In January, the editors of NAILS submitted their nominations for the best designs that were published in our monthly Reader Nail Art section in 1995. Since then, our readers have voted for their favorite designs in five different categories. The votes have been tabulated, and we are proud to present the winning nails—and the technicians who created them — in the Best of ‘95 Reader Nail Art. Winners will receive certificates of excellence in the field of nail artistry.


Winner: Divine Daisies (August ‘95)

By: Robin Cook, Imagemaker,

Bakersfield, Calif.

Cook first airbrushed a French manicure over a lace stencil. Next, she painted the daisy and vine by hand. Finally, she painted wisps of gold and white near the vine. She completed the design in less than 20 minutes.


Winner: Color Slides (September ‘95)

By: Julie Fields and Renee Hayes, A Perfect 10, Stafford, Va.

It took Fields and Hayes about 30 minutes to airbrush this playful design that drips with color. First, they used stencils to create a white background. Next, they airbrushed over the white area, mixing three colors to create five different shades. They left a border of white for an accent.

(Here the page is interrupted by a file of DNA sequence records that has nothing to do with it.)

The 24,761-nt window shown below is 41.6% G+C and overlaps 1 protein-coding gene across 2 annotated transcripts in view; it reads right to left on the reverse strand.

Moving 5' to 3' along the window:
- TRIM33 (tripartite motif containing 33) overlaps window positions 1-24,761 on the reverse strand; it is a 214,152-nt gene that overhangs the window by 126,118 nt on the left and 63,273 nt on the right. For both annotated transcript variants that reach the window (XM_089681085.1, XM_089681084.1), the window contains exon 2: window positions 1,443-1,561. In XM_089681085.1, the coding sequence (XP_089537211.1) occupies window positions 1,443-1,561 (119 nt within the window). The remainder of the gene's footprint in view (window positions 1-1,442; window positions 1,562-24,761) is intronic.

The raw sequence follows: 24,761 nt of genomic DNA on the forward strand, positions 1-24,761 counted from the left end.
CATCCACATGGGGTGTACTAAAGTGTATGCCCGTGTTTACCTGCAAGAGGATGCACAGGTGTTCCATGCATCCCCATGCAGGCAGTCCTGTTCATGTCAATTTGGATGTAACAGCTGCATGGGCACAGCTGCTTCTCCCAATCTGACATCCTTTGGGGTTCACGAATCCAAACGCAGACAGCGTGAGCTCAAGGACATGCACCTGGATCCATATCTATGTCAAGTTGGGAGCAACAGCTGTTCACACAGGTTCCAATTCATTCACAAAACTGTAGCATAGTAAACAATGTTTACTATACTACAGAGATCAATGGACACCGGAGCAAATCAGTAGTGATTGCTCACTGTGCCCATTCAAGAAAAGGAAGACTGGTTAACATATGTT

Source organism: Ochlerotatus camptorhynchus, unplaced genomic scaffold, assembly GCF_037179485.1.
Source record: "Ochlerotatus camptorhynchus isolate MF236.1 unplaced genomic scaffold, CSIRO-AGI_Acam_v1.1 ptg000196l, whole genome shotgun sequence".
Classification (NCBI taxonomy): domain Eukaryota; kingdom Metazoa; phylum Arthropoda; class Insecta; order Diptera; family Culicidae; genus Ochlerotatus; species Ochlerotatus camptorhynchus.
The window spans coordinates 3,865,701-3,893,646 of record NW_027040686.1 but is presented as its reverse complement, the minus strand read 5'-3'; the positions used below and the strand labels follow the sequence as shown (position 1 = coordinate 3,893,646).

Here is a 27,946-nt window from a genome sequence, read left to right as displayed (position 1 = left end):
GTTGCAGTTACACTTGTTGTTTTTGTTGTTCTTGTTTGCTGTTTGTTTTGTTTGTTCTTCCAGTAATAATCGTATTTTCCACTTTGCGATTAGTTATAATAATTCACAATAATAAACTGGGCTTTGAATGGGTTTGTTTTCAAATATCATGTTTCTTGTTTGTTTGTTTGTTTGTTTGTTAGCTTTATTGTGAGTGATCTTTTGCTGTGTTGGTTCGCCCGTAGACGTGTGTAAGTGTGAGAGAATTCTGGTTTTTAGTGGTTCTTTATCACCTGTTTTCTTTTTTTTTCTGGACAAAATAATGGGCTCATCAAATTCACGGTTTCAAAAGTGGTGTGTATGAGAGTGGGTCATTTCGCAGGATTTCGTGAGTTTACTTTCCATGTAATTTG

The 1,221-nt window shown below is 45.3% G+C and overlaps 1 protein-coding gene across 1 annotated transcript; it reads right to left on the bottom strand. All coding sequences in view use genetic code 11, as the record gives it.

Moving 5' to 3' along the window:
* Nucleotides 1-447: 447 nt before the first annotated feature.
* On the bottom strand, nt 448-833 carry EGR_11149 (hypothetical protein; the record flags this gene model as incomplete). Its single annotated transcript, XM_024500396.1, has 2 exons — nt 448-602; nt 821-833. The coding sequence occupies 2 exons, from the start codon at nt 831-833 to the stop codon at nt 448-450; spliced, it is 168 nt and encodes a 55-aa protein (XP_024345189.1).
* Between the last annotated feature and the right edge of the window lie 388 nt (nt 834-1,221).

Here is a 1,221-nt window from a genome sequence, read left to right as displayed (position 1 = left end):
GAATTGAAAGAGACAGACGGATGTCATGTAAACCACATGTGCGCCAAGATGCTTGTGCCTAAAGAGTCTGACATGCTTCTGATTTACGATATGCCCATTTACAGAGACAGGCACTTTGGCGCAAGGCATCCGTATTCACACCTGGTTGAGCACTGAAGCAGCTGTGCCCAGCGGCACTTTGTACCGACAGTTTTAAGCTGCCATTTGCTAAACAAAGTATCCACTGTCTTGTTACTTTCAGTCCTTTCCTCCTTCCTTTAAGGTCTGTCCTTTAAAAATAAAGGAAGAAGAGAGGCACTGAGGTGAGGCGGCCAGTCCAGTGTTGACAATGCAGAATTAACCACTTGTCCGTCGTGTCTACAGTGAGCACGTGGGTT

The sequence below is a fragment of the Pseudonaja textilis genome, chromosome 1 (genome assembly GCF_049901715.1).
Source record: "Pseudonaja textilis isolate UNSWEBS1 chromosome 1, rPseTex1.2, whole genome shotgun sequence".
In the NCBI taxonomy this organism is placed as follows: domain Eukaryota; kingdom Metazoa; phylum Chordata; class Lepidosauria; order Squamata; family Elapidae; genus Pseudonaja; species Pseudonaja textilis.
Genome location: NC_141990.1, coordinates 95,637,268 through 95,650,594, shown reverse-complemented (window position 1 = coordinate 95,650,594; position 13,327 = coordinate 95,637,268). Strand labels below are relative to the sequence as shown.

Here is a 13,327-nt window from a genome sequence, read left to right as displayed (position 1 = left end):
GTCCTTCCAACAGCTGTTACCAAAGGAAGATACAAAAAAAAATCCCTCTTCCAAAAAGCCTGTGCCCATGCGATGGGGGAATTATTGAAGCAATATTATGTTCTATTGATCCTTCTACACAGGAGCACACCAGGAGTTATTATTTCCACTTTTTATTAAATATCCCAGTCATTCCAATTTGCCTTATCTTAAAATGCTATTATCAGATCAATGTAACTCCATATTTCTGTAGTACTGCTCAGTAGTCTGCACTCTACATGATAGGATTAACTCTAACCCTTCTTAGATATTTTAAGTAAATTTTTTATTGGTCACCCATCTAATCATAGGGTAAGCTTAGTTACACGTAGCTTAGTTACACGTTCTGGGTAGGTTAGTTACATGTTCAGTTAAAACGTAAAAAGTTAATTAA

Winner: Celestial Bodies (September’95)

By: Sue Ellen Schultes, Notorious Nail Salon, Green Brook, NJ.

Schultes used a side-loaded brush to indicate the contour of the eye sockets, cheeks, lips, and chin. Also with a side- loaded brush, she placed light colors against darker ones to create shading and highlights. It took her 15 minutes to paint each image.


Winner: Knock’em Dead Red (April ‘95)

By: Jo-Ellen Bishop, 10 Reasons, Ft. Pierce, Fla.

After applying a red base coat, Bishop painted the nail tips diagonally with black polish. Next, she painted two parallel gold lines along the same diagonal with a striping brush. She applied clear gold sparkles to the corners and added red stones between the stripes on the ring fingers.


Winner: King of the Jungle (February ‘95)

By. Susan Tumblety, Body Beautiful, Aberdeen, N. J.

Tumblety tried to make the images look as much like animation eels as possible. Each design took from a half-hour to an hour to complete. To accommodate clients’ schedules and pocketbooks, Tumblety usually paints just Simba on one fingernail and draws a paw design on the other nine.

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